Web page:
How To Enhance Your Health With Your Imagination

Here's a way to use mental imagery to improve your mind, body and mood.

Posted Apr 25, 2018

Leon had a demanding job and often felt stressed out. He grew concerned when his doctor told him that his blood pressure was too high. He discussed the situation with a close friend who mentioned a mental imagery method he had learned from a psychologist. At first, the process struck Leon as rather ridiculous, but he decided to give it a try. He found the result most satisfactory.

People who can use their imaginations have a ready-made skill that can be put to good effect in many situations.  Because the mind (psychology) and the body (biology) are different sides of the same coin they can (and do) affect one another in many important ways.  To appreciate the profound influence that even minor imbalances in our physiology can have on our mental state one need only experience mild dehydration that often results in headaches, fatigue, difficulty concentrating, reduced motivation, and feeling generally blah.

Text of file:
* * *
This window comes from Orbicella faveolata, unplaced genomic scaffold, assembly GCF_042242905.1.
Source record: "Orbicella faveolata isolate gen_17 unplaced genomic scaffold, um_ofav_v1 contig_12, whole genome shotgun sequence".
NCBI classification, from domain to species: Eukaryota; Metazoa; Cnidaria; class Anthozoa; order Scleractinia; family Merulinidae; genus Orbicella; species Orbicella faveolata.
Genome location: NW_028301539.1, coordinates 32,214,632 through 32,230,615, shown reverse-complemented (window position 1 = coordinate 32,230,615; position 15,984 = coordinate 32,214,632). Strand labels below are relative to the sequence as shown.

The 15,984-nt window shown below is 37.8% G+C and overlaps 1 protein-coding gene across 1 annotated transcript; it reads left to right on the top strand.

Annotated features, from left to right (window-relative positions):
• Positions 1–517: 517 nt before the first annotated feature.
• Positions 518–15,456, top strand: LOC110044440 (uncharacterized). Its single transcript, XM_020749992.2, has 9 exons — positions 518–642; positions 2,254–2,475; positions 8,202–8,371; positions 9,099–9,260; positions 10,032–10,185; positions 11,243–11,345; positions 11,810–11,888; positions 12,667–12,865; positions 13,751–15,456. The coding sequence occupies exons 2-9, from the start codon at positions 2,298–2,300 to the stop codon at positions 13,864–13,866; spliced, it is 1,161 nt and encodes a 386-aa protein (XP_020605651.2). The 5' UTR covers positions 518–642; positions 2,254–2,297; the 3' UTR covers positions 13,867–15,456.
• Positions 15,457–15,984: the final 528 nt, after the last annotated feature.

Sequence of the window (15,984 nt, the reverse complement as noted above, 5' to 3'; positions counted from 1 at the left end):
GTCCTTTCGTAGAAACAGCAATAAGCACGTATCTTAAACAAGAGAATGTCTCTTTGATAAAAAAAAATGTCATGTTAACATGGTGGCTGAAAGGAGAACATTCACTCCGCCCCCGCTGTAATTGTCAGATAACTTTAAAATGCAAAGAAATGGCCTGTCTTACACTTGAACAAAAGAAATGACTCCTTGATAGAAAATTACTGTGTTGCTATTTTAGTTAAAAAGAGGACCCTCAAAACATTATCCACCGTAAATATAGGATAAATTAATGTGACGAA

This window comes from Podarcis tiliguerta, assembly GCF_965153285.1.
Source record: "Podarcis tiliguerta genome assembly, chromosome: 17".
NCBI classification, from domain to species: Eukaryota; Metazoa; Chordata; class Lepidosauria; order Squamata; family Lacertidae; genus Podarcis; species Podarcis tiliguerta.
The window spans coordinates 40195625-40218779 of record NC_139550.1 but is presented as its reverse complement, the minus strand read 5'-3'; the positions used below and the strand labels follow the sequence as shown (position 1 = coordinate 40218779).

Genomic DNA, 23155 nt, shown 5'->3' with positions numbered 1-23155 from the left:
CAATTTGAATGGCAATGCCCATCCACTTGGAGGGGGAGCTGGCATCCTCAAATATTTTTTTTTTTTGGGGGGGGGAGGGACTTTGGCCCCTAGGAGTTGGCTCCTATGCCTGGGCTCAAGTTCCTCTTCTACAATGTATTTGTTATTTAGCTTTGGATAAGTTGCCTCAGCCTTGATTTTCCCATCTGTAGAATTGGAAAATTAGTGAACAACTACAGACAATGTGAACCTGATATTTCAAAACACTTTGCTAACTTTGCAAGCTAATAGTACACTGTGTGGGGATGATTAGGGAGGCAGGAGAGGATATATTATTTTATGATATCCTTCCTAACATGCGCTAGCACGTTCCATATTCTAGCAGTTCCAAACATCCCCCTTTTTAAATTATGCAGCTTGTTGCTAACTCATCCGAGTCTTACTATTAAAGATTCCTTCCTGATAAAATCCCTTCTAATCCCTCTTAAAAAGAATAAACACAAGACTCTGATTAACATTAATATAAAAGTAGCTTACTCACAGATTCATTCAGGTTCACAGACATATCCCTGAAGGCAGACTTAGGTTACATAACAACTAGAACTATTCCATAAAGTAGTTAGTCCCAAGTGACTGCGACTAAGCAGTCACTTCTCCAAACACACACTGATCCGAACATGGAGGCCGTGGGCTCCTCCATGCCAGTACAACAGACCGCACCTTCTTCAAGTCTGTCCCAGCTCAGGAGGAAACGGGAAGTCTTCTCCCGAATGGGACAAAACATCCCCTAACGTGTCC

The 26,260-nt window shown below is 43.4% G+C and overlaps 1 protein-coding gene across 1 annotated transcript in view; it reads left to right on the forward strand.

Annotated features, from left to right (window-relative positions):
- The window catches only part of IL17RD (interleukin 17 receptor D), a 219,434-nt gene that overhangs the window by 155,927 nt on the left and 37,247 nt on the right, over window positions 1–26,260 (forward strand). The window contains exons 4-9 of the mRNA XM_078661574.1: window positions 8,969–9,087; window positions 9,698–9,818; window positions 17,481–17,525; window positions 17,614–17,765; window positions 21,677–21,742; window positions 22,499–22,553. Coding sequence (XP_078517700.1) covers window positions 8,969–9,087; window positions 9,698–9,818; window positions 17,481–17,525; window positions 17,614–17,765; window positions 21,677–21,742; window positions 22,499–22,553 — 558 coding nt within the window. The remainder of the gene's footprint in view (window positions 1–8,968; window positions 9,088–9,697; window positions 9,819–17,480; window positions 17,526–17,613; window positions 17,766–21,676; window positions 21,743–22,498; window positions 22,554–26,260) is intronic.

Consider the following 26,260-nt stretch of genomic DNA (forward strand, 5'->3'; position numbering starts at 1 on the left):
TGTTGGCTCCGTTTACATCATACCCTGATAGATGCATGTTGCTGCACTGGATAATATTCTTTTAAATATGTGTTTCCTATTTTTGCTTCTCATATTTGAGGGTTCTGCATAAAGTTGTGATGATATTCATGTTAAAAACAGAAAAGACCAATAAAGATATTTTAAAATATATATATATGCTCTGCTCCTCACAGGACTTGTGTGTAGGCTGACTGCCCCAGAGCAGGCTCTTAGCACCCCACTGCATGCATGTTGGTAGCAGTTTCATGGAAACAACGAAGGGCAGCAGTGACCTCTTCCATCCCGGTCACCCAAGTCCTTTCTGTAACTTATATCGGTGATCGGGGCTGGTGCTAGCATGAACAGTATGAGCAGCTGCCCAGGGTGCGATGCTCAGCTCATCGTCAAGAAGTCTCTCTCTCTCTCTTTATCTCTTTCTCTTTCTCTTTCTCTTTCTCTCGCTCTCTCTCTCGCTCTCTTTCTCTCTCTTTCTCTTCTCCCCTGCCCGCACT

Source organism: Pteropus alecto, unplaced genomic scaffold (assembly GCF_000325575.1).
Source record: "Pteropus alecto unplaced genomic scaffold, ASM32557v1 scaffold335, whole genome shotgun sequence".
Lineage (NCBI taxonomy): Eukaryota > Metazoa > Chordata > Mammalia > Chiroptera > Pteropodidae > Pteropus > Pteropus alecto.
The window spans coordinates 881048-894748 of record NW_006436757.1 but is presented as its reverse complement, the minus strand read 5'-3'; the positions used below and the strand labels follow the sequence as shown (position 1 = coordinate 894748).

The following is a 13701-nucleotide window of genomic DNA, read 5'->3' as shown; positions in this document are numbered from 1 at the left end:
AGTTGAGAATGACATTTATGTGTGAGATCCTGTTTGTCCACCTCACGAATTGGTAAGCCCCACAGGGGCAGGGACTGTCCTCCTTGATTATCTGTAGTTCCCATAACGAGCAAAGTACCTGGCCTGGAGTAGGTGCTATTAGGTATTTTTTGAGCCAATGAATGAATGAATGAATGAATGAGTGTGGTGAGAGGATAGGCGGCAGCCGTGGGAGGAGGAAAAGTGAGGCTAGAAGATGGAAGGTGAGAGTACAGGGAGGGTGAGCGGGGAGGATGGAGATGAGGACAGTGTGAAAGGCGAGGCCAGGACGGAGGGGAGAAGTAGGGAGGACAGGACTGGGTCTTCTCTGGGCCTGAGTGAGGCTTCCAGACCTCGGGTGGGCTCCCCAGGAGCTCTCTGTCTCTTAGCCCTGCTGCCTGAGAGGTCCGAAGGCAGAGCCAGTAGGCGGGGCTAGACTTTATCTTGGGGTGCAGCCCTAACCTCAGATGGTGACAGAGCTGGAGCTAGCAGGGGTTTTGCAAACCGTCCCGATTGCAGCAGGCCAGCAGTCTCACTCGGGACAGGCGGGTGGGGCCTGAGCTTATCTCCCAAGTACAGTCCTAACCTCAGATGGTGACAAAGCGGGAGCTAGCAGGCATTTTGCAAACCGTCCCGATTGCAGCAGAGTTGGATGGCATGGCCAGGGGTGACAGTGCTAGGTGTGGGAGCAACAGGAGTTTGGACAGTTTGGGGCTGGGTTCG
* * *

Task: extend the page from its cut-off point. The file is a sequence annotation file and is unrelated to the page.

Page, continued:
And because of the two way street that connects psychology and biology, the mind itself can affect the body in many powerful ways because the nervous system weaves into all of its systems (e.g., the cardiovascular, gastrointestinal, musculoskeletal, and genitourinary systems).  That’s why even mildly anxious thoughts and images can increase our heart rate, and produce sensations in our guts, muscles and bladders.

(At the end of this post is a fascinating way to personally experience some amazing “mind power” using a method called Chevruel’s pendulum.) 

As for using imagination as a therapeutic tool, there are a variety of proven techniques that use visualization or mental imagery.

One very effective method is to:

• create your own, peaceful, soothing, tranquil place in your imagination.

A very special place exactly the way you want it to be.  Perhaps a perfect beach, or a cabin in the woods, or a scenic meadow, or maybe just a gently swaying hammock.

But no matter where you travel to in your mind’s eye, involve all or your senses in the image.  For example, if you visualize yourself being on a beach, see the hypnotic rhythm of the surf, the waves rolling onto the shore and then gliding back out to sea.  Picture the deep, blue sky and notice where it meets the ocean at the horizon.  Hear the sound of the surf.  Feel the warmth of the sun or the air (ideally in the shade of an umbrella) and a gentle wind that brings a subtle scent of salt in the sea breeze.  Maybe even imagine the unique taste of the atmosphere at this marvelous beach.